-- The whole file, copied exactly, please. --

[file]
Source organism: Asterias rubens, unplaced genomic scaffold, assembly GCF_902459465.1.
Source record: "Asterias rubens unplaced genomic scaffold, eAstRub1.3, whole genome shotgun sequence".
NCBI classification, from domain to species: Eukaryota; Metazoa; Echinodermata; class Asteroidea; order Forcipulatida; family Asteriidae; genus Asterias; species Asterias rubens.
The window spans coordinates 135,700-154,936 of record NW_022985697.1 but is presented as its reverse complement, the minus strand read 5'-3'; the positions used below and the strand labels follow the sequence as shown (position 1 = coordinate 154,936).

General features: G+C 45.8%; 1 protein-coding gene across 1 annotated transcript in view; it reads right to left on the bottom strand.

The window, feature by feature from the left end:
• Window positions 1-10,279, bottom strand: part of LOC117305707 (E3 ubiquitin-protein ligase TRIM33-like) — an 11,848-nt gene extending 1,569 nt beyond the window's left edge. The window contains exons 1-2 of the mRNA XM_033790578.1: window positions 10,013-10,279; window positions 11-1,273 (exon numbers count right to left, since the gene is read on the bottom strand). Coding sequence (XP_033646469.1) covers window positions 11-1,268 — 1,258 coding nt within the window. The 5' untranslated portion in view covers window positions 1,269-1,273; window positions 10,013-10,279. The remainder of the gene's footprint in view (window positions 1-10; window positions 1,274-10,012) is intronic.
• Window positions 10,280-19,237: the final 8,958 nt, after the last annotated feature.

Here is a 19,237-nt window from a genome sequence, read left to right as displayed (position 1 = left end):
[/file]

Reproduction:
Source organism: Asterias rubens, unplaced genomic scaffold, assembly GCF_902459465.1.
Source record: "Asterias rubens unplaced genomic scaffold, eAstRub1.3, whole genome shotgun sequence".
NCBI classification, from domain to species: Eukaryota; Metazoa; Echinodermata; class Asteroidea; order Forcipulatida; family Asteriidae; genus Asterias; species Asterias rubens.
The window spans coordinates 135,700-154,936 of record NW_022985697.1 but is presented as its reverse complement, the minus strand read 5'-3'; the positions used below and the strand labels follow the sequence as shown (position 1 = coordinate 154,936).

General features: G+C 45.8%; 1 protein-coding gene across 1 annotated transcript in view; it reads right to left on the bottom strand.

The window, feature by feature from the left end:
• Window positions 1-10,279, bottom strand: part of LOC117305707 (E3 ubiquitin-protein ligase TRIM33-like) — an 11,848-nt gene extending 1,569 nt beyond the window's left edge. The window contains exons 1-2 of the mRNA XM_033790578.1: window positions 10,013-10,279; window positions 11-1,273 (exon numbers count right to left, since the gene is read on the bottom strand). Coding sequence (XP_033646469.1) covers window positions 11-1,268 — 1,258 coding nt within the window. The 5' untranslated portion in view covers window positions 1,269-1,273; window positions 10,013-10,279. The remainder of the gene's footprint in view (window positions 1-10; window positions 1,274-10,012) is intronic.
• Window positions 10,280-19,237: the final 8,958 nt, after the last annotated feature.

Here is a 19,237-nt window from a genome sequence, read left to right as displayed (position 1 = left end):